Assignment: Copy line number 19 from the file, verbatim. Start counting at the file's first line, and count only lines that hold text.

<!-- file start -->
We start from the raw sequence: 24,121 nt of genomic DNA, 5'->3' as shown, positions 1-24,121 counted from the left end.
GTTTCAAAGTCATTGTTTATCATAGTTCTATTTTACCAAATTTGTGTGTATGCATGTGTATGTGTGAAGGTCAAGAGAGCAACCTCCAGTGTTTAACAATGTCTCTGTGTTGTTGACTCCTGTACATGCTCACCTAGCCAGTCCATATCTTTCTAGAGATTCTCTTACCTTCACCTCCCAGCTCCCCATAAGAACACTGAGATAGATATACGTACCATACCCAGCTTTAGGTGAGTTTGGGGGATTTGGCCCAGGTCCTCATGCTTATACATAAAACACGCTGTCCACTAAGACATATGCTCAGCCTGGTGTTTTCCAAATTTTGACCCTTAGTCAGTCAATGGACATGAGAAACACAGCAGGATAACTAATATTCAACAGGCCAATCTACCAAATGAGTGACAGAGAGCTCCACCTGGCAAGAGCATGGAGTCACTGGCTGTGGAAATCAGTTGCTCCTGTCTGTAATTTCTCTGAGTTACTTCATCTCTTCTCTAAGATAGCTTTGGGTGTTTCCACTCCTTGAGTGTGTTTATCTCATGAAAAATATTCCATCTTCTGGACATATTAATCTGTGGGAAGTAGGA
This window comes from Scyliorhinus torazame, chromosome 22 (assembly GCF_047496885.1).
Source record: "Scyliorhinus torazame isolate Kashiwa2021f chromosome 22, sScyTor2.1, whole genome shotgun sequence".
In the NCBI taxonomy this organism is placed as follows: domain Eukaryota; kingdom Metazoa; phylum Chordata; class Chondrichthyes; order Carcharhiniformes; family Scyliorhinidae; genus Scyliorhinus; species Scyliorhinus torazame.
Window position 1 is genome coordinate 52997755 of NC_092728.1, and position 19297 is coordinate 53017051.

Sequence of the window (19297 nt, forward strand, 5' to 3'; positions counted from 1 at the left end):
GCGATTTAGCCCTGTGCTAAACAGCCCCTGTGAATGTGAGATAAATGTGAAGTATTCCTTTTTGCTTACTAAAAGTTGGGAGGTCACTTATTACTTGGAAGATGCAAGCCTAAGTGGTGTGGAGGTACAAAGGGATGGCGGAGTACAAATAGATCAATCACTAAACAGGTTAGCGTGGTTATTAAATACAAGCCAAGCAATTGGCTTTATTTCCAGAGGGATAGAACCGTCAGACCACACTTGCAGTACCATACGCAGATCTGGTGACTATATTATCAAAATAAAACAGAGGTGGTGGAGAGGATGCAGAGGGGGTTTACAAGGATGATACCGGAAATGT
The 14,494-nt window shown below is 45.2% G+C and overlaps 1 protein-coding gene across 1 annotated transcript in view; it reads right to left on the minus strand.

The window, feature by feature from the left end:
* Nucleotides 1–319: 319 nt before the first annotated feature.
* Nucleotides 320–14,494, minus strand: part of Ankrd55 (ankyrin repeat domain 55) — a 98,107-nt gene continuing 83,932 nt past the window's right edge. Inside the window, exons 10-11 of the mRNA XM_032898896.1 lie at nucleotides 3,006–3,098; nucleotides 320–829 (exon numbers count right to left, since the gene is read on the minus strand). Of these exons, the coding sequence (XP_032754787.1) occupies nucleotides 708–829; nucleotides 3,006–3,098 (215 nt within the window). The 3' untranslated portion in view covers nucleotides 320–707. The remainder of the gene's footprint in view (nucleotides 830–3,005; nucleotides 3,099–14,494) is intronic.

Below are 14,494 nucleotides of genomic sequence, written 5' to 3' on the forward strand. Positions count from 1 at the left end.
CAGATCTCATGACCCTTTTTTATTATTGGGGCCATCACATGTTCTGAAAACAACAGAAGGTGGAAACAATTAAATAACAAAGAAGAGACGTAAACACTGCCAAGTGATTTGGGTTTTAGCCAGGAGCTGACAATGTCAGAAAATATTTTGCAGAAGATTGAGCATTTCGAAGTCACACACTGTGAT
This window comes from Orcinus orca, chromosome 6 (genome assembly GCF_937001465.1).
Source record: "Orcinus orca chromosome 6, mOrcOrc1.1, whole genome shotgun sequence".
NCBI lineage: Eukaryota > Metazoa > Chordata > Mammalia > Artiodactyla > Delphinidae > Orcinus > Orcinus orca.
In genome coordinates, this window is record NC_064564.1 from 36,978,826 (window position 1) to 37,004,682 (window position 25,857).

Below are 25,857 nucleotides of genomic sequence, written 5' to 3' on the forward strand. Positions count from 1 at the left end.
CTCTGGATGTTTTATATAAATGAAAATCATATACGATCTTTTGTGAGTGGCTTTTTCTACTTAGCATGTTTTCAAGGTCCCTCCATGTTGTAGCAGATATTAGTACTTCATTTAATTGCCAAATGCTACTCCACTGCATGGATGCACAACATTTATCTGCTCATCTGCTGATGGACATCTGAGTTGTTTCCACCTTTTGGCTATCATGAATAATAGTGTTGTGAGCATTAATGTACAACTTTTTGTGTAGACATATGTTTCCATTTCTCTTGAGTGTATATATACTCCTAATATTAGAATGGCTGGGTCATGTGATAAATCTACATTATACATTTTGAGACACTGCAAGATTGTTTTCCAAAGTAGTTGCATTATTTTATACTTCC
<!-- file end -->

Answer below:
Below are 25,857 nucleotides of genomic sequence, written 5' to 3' on the forward strand. Positions count from 1 at the left end.